Objective: The goal of this study is to develop a robust Time Event Ontology (TEO), which can formally represent and reason both structured and unstructured temporal information.
Materials and methods: Using our previous Clinical Narrative Temporal Relation Ontology 1.0 and 2.0 as a starting point, we redesigned concept primitives (clinical events and temporal expressions) and enriched temporal relations. Specifically, 2 sets of temporal relations (Allen's interval algebra and a novel suite of basic time relations) were used to specify qualitative temporal order relations, and a Temporal Relation Statement was designed to formalize quantitative temporal relations. Moreover, a variety of data properties were defined to represent diversified temporal expressions in clinical narratives.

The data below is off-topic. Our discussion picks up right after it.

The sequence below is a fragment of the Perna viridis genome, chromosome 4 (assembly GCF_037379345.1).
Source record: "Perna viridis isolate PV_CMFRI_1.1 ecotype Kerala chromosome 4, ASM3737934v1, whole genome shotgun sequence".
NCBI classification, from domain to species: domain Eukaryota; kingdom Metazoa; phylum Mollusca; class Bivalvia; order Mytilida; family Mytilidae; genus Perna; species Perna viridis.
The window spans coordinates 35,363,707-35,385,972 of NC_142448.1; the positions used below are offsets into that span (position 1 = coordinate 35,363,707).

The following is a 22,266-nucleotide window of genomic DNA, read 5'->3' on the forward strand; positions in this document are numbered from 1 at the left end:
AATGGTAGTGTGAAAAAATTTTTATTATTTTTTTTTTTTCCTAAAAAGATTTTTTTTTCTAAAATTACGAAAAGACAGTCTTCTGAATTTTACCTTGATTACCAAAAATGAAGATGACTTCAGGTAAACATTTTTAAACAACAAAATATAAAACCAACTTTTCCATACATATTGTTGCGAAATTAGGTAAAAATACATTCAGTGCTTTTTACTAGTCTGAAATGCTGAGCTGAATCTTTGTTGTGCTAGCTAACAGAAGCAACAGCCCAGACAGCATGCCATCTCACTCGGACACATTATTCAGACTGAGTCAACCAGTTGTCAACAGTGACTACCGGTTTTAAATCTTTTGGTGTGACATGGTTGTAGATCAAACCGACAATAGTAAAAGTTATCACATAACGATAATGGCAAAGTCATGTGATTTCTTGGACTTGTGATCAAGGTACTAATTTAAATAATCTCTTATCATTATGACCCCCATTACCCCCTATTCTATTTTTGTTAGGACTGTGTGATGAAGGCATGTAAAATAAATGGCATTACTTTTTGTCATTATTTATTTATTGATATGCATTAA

Results: TEO has a rich set of classes and properties (object, data, and annotation). When evaluated with real electronic health record data from the Mayo Clinic, it could faithfully represent more than 95% of the temporal expressions. Its reasoning ability was further demonstrated on a sample drug adverse event report annotated with respect to TEO. The results showed that our Java-based TEO reasoner could answer a set of frequently asked time-related queries, demonstrating that TEO has a strong capability of reasoning complex temporal relations.
Conclusion: TEO can support flexible temporal relation representation and reasoning. Our next step will be to apply TEO to the natural language processing field to facilitate automated temporal information annotation, extraction, and timeline reasoning to better support time-based clinical decision-making.
Keywords: Allen’s interval algebra; basic time relations; clinical decision support; clinical event; temporal relational reasoning; time event ontology.
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